Once I had met the bilge pump, I turned my attention aft to the next part of the bilge, behind the diesel.  My mechanic had advised me to clean up the assortment of electrical wires, get the batteries out from under the waterline, and provide some sort of access to the prop shaft area.  I did this partially already in a previous post where I called this activity "Hot Yacht Yoga," and had cut a bit of an ingress area on the port-side underneath the cockpit where I had extracted the stainless steel muffler box.  It was large enough for a kindergartner but not a man, so I determined to remove the pedestal "mount" area and insert a 10 x 20 hatchway in the cockpit.  The pedestal ring was already under foot in that area and at minimum the hatch would be flat yet provide ample access to the assortment of other skippers' decisions as to where to run hoses and wires below.
Each of these Albergs are different due to various owners and periods of build.  This is the "pedestal ring" to which I refer, however as you see, there is nothing here to stop and see.  It is a hole in the cockpit through which a small tree monkey could climb but through which only an arm could fit.  Beyond in the very stern are electricals, hoses and clamps, the rudder fitment without a hatchway cannot be accessed. 
 While I banged my head on the bulkhead and poured sweat into the bilge, I had decided that easy access for the future meant decisive initiative.  A cockpit hatch, albeit not the most desirable of things to have under foot, provides in this case access to an important area.  My vessel has to be accessed by me because there is no one else who will crawl about and find deficiencies below as will I.  Done.

The hole.  This cockpit sole is so overbuilt that it was not any less sturdy with this gaping hole in it.  I weigh 190 pounds on a light day, and I was standing all over this deck.  There is absolutely no flex to it.  The hatch is rated to handle small elephants as well.  Are there any other questions?  I don't think so.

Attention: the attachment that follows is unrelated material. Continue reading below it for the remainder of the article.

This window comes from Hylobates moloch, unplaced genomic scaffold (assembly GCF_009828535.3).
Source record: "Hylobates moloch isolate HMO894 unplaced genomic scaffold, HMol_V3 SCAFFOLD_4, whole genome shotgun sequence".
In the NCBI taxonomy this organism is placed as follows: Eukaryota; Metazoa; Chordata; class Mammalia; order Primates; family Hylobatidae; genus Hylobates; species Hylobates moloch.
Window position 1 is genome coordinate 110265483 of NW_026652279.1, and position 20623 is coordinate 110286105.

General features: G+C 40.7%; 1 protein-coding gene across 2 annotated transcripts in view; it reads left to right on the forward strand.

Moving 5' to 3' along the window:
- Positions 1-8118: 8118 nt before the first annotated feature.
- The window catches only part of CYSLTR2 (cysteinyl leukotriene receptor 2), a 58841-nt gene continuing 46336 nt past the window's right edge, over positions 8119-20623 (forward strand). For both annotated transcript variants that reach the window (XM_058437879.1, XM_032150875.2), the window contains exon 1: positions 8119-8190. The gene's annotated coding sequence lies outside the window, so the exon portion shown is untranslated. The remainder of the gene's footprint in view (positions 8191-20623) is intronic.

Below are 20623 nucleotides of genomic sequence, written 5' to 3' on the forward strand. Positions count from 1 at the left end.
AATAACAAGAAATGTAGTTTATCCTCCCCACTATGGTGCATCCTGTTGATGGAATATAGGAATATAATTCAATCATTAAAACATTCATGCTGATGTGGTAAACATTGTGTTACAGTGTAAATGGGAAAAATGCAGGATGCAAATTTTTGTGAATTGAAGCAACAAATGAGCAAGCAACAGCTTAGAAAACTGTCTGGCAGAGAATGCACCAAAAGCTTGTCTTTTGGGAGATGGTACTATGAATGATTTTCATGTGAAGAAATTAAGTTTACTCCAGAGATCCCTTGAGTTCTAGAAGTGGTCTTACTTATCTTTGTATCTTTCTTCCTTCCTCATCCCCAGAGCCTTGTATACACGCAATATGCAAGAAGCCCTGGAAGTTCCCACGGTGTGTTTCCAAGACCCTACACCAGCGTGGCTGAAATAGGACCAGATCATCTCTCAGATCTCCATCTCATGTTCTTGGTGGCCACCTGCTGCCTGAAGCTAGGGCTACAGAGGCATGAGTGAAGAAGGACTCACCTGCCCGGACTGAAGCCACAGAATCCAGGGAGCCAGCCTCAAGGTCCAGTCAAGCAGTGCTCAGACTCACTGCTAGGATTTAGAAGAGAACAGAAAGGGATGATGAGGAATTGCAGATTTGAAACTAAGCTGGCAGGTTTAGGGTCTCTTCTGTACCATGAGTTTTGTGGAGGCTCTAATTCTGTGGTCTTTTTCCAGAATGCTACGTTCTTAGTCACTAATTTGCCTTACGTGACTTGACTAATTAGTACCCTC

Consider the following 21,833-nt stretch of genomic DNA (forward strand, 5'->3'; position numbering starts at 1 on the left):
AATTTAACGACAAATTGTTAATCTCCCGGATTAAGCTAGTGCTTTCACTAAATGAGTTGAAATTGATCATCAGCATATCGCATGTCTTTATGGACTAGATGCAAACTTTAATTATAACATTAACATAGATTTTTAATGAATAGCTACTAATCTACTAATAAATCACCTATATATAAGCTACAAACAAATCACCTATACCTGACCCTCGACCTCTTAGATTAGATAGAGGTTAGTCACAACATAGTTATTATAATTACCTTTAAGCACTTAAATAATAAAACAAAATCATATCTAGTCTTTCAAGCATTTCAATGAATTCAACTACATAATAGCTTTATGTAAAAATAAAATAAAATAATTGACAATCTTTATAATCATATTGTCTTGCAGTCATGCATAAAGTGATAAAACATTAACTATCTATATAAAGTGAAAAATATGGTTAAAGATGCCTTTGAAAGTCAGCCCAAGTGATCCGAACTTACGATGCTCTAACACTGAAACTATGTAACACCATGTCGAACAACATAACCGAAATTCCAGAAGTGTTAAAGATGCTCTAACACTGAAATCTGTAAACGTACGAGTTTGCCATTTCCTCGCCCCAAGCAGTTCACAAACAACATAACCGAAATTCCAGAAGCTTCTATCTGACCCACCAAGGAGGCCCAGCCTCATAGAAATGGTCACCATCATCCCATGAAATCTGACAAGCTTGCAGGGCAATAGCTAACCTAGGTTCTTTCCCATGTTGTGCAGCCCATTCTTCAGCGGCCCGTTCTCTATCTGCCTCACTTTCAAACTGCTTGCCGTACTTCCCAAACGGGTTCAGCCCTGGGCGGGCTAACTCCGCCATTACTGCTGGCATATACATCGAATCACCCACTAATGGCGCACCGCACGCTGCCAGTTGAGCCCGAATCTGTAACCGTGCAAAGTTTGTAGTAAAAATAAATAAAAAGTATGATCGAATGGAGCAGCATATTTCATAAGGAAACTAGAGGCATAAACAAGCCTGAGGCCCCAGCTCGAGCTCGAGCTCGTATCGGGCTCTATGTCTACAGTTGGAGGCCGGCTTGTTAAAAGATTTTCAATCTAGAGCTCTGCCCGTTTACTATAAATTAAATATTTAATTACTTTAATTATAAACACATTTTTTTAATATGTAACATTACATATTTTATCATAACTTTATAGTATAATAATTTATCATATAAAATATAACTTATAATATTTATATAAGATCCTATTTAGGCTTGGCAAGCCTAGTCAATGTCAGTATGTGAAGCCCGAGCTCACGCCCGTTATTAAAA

Using my Dewalt reciprocating jigsaw, I began to eat up my wood blades one by one until common sense chose a metal blade.  After a slow go with metal blades, I grabbed my battery powered skill saw with carbide blade and cut the straight edges and followed with the Jig to make the turns.  The hatch, from Defender, fit perfectly into the space.  The big decision was, "should I use 4000 or 4200 or 5200 3M adhesive?"  After scratching my forehead, now looking like I'd been in a domestic assault situation, I decided this was to be a permanent fixture, and 5200 slow cure would do.  Done.

I already tested getting down into this space and it is possible, however one must take the attitude that it will be a slow process and those wary of claustrophobia need not apply within. 
 There is so much trepidation amongst us non-builders in using permanent adhesive, yet it functions well.  Here, viewing the aft bilge area, not so scarey now, you see a through hull replaced, a white hose to evacuate a deck drain, and assorted wires and hoses, and that prop shaft area.  Leaving the hatch to cure, I will return to affix the 16 screws which will hold it down to the deck.  

For the inconvenience under foot of a hatch in the cockpit sole, this access is easily worth the cost of a hatch and the occasional wetness which might occur if water enters via the hatch seal.  I used the 5200 liberally around the hatchway both surface and vertical seal.  This view is before I glued the hatch down.  The sole is easily a good inch thick and hard as steel.
This hatch provides so much access to this area of the vessel that I cannot imagine not having it now. Am glad I did this now rather than debating the issue.  At this point I will now enter the aft and begin policing the cables and tubes which are randomly lying about.  Will certainly take that photo when I am finished in this area.

Next is the prop shaft however, and am awaiting the mechanic to extract that this week hopefully, and this provides me time to get wiring done, install bilge pump, and finish my house-cleaning in this aft section.